Gastric foregut cystic developmental malformation (G-FCDM) is a rare lesion and is composed of an intramural cyst in the stomach with a lining of pseudostratified ciliated columnar epithelium (PCCE). Cysts of this nature have been reported for several decades and were given various names including duplication cyst of the stomach with ciliated lining[1-4], bronchogenic cyst of the stomach[5-12], and foregut duplication cyst of the stomach[13-21]. Preoperatively, a misdiagnosis as gastrointestinal stromal tumor (GIST) and leiomyoma was not unusual[2,8,9,11,12,15]. With the aforementioned shared histopathologic characteristics and clinicoradiologic features that mimic GIST, are cysts with PCCE truly a form of gastric duplication cyst[4]? Recent reanalysis has led to the conclusion that a cystic developmental malformation of the primitive foregut vestiges may be a reasonable embryologic explanation for the entity[14,22,23]. In this paper, we review the features of the aforementioned gastric cysts and review those that only have PCCE, along with a series of secondary changes arising in the developmental process of the cyst, which could help with choosing the appropriate surgical procedure[24].


One month prior to admission, a 52-year-old man had epigastric discomfort and noted a mass. As he did not have chills, fever, nausea, vomiting, or diarrhea, he did not attach importance to it initially. However, his symptoms persisted, prompting him to seek medical attention. Endoscopy of the upper gastrointestinal tract revealed a gastric submucosal eminence at the subphrenic gastroesophageal junction. Pathologic diagnosis was chronic nonatrophic gastritis. Abdominal frontal and transversal computed tomography (CT) showed a well-circumscribed, homogeneous, non-enhancing, low-density, submucosal cystic mass measuring 3.0 cm × 4.2 cm on the lesser curvature of the stomach near the cardia, with a CT number of 17 Hu (Figure 1). Preliminary suspicion was of a GIST with cystic change. On physical examination, he was in good condition and laboratory studies were within the normal range. He had an exploratory laparotomy under general anesthesia. Intraoperatively, the liver, peritoneum, and pelvis were free of metastatic disease, and no ascites was detected. A soft 4.0 cm × 3.0 cm mass was noted at the lesser curvature, near the cardia. He underwent proximal gastrectomy with lymph node dissection. The postoperative course was uneventful and there was no recurrence after 5 mo.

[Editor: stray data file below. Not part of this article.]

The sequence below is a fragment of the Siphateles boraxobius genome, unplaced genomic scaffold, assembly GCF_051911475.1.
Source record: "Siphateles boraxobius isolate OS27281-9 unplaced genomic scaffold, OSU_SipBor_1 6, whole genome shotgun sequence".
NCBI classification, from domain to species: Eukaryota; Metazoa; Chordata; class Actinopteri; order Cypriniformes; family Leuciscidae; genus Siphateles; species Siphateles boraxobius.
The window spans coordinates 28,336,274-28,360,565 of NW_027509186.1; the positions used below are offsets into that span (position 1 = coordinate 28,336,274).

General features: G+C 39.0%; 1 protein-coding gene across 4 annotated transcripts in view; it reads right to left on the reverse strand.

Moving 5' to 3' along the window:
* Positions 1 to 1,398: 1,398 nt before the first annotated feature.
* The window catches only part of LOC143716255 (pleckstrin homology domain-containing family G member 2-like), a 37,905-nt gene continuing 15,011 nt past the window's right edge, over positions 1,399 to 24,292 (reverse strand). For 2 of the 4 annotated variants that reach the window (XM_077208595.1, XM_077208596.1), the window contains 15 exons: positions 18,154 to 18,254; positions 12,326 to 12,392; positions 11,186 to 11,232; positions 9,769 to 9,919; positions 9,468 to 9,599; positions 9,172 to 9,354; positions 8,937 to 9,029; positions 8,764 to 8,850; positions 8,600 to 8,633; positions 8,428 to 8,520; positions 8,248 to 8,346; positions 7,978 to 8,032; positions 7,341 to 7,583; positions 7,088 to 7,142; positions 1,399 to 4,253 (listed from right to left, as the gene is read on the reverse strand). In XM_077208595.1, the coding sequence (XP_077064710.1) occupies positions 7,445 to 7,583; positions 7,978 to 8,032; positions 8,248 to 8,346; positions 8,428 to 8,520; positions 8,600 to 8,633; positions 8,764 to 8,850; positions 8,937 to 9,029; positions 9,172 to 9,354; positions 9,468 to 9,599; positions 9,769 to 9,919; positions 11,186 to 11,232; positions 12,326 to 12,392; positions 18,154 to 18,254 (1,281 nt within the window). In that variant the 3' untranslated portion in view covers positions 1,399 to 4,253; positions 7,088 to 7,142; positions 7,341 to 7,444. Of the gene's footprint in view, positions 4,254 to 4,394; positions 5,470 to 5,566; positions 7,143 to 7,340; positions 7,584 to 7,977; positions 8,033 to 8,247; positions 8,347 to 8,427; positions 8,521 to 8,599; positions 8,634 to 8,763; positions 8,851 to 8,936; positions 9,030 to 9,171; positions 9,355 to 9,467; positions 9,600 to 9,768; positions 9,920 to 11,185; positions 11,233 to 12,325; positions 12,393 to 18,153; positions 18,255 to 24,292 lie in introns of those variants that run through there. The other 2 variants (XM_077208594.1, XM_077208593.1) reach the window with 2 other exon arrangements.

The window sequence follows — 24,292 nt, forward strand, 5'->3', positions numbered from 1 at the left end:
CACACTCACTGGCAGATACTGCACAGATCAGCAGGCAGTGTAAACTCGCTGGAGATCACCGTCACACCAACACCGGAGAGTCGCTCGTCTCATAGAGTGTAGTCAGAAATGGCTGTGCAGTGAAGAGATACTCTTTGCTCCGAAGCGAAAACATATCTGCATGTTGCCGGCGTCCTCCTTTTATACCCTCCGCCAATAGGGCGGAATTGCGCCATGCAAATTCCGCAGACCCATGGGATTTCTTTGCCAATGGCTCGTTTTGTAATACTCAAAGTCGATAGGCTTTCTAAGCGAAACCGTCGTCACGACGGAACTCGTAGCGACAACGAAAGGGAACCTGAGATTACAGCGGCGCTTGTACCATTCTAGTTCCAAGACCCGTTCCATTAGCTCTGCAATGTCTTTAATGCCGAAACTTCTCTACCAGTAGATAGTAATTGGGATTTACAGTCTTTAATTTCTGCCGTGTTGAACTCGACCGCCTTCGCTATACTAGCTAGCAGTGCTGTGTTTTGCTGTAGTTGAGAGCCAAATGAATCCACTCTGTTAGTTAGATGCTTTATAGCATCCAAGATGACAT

Figure 1
Figure 1 Computed tomography. A: Frontal abdominal contrast-enhanced computed tomography (CT); B: Transversal abdominal CT demonstrating a homogeneous, low-density and well-circumscribed, subserosal cystic mass on the lesser curvature of the gastric cardia.

Gross examination of the proximal stomach showed that the cystic lesion was embedded in the gastric muscular layer and intimately associated with the submucosal lesser curvature near the cardia. It was located towards the esophageal margin of the proximal gastrectomy specimen (Figure 2). Thick, pale-yellow liquid was present within the cyst. The cyst did not communicate with the gastric lumen and measured 6.5 cm × 5 cm × 5 cm with a wall thickness that ranged from 0.1 to 0.3 cm.

Figure 2
Figure 2 Gross appearance of the resected specimen of proximal gastrectomy. A cyst measured 6.5 cm × 5 cm was embedded in the gastric muscular layer, and did not communicate with the gastric lumen.

The cyst wall was lined by a simple columnar epithelium and had a criss-crossing and stratified circular muscle layer (Figure 3A), and part of the cystic wall was lined with irregular longitudinal muscle bundles (Figure 3B). This circular muscle was stratified and merged with the muscular wall of the stomach at the attachment site, and the myenteric plexus was seen (Figure 4). Cartilaginous tissue, seromucinous glands, gastric epithelium and submucosal glands were not identified. Squamous metaplasia of the PCCE was detected (Figure 5). Cholesterol crystals and a histocytic response were present. All the dissected systematic lymph nodes were negative.

Figure 3
Figure 3 Submucosal cystic lesion. Hematoxylin and eosin staining showing the cyst wall lined by pseudostratified ciliated columnar epithelium (A) and submucosal cystic wall with irregular longitudinal muscle bundles (B), magnification × 200.
Figure 4
Figure 4 Regular, double-stratified, circular and longitudinal smooth muscles of the cyst and well-developed muscle layers continuous with gastric smooth muscle bundles, cartilaginous tissue, seromucous gland, or gastric epithelium were not identified. Hematoxylin and eosin staining (magnification × 200).
Figure 5
Figure 5 Squamous metaplasia tendency of the pseudostratified ciliated columnar epithelium. Hematoxylin and eosin staining (magnification × 200).